The gold and silver coins brought into the state by Becknell’s expedition from Mexico spurred additional trade along two previously established Missouri trails: the Boone’s Lick Trail and the Osage Trace. Travelers and traders followed the Boone’s Lick Trail from the Mississippi River in the St. Louis vicinity overland to Franklin, Missouri. The river west of Franklin was then crossed by ferry at Arrow Rock – a landmark where the town of Arrow Rock was founded in 1829. From Arrow Rock, the Osage Trace provided an overland route to Fort Osage, approximately 100 miles west. The trace was created soon after Fort Osage was established in 1808 and followed the Missouri River’s south side. The river was often muddy in the spring, and several tributaries had to be crossed. From Fort Osage, travelers followed the Santa Fe Trail to Santa Fe and Chihuahua, Mexico. With direct access to St. Louis and Fort Osage, Franklin became an important regional trading center, albeit only briefly. Becknell’s 1821 expedition left from the Franklin area, and soon after his successful trip, ferry traffic in the region increased, hauling U.S. and Mexican traders heading to and from Santa Fe.

Westport Landing, Missouri by William Henry Jackson

Westport Landing, Missouri, by William Henry Jackson

In the decade up to 1821, Missourians began utilizing the Missouri River to transport trade goods from St. Louis into central Missouri. The first boats on the Missouri River were ferries, but steamboats slowly followed these. On August 2, 1817, the first steamboat, the Zebulon M. Pike, arrived at St. Louis – nearly two years before a steamboat, the Independence, made it up the Missouri River to Franklin. This increased travel and trade along the Missouri River’s lower portion.

Steamboats became the preferred means of transportation in the late 1820s, and as a result, the eastern terminus of the Santa Fe Trail moved west. Before 1826, there were virtually no civilian steamboats maneuvering the river. Central Missouri towns along the Missouri River, navigable between March and November, provided the perfect eastern termini for the Santa Fe Trail. Merchandise for the trade could be brought in from St. Louis by riverboat at lower rates than overland routes. In the 1820s, the Arrow Rock ferry was heavily used by Euro-American traders, leaving Franklin bound for Santa Fe and Mexican merchants heading to Franklin. Until 1827, some travelers may have used the landing at Fort Osage near Sibley, Missouri.

Fort Leavenworth, Kansas

Fort Leavenworth, Kansas

With the establishment of Fort Leavenworth, Kansas, in May 1827, a new steamboat landing was available for military freight, which could then be transported along the Santa Fe Trail via a military trail. By 1830 new river towns with steamboat landings had been established along the Missouri River between Arrow Rock and Fort Leavenworth, including Arrow Rock, Glasgow, Chariton, Brunswick, Lexington, Liberty, and Independence. Above the Kansas River, Fort Leavenworth was the only landing related to the Santa Fe Trail. The various trailhead towns and St. Louis all experienced rapid growth in part due to providing for the needs of traders and travelers on the Santa Fe, Oregon, and California trails. Travelers needed supplies for the journey across the plains, including fresh livestock, food, camp supplies, and some trinkets for trading with Indians encountered along the way. As a result of this demand for supplies, various stores, warehouses, freight company offices, and homes were built in Missouri trail towns to outfit Santa Fe traders and other travelers. Traders needed access to manufactured goods for trade from cities on the east coast and imports from European markets that were possible from St. Louis.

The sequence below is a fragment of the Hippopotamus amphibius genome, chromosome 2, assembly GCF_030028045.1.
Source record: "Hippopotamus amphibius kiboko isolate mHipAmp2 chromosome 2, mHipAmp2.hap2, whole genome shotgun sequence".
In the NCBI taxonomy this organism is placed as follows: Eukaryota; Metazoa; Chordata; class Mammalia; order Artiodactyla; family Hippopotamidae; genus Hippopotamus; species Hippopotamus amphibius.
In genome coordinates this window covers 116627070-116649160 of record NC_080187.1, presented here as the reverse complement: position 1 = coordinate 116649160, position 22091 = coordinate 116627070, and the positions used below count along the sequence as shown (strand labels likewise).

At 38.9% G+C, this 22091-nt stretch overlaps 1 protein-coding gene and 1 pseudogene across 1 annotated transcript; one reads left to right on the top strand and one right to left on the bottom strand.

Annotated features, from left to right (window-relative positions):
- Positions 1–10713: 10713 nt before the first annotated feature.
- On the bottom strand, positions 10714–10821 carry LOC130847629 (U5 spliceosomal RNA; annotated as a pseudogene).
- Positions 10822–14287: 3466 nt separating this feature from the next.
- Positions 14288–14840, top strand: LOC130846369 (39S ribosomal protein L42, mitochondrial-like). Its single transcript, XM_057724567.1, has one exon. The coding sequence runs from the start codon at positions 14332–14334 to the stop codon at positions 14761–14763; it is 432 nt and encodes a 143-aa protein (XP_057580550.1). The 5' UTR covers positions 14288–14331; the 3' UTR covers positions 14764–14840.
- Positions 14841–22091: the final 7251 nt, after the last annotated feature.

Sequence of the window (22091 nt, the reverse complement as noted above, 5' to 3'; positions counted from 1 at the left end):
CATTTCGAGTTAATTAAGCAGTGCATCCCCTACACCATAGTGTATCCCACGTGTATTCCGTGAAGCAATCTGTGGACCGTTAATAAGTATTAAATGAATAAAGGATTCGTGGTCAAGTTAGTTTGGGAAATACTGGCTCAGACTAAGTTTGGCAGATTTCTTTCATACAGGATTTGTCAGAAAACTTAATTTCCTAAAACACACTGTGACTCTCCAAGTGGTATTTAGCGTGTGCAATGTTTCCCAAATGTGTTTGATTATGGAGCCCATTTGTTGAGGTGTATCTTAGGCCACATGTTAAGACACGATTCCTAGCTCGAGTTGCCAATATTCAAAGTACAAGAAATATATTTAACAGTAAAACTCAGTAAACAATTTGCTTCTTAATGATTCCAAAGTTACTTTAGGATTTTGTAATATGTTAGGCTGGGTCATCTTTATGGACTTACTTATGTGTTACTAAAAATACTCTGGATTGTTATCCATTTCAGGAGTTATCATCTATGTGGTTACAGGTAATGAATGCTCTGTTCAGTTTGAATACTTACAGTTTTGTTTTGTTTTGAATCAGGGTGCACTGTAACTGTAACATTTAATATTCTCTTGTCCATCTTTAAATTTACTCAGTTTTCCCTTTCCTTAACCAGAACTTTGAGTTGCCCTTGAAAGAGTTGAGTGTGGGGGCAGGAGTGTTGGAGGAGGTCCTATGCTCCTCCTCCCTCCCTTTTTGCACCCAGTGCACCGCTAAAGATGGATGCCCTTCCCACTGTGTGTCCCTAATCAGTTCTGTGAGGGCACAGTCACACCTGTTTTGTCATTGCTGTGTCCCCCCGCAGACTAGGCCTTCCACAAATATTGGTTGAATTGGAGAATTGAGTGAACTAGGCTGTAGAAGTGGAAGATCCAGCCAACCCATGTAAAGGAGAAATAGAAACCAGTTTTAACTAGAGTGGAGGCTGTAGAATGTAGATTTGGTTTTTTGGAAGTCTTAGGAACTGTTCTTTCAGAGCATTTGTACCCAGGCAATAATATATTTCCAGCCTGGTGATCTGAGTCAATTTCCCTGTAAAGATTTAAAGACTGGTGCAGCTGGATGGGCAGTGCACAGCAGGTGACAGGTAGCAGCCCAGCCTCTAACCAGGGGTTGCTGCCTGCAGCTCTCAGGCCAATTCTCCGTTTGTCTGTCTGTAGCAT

Steamboat landings near the Missouri River’s big bend in Jackson County, Missouri, offered the greatest advantage to traders. By freighting goods farther on the river, nearly 100 miles of unimproved and often muddy roads could be avoided. Independence was platted in Jackson County in 1827, a few miles southwest of the Blue Mills Landing and southeast of the Independence Landing. For two decades after that, it served as the principal eastern trailhead and outfitting point for the Santa Fe trade. The new town soon boasted several settlers and a store run by James Aull. In 1832 Westport Landing was established on the Missouri River a short distance east of the Kansas River’s confluence, on the site of present-day Kansas City, Missouri. The Chouteau trading post, established in 1821, flooded out in 1830 and was moved to Westport Landing.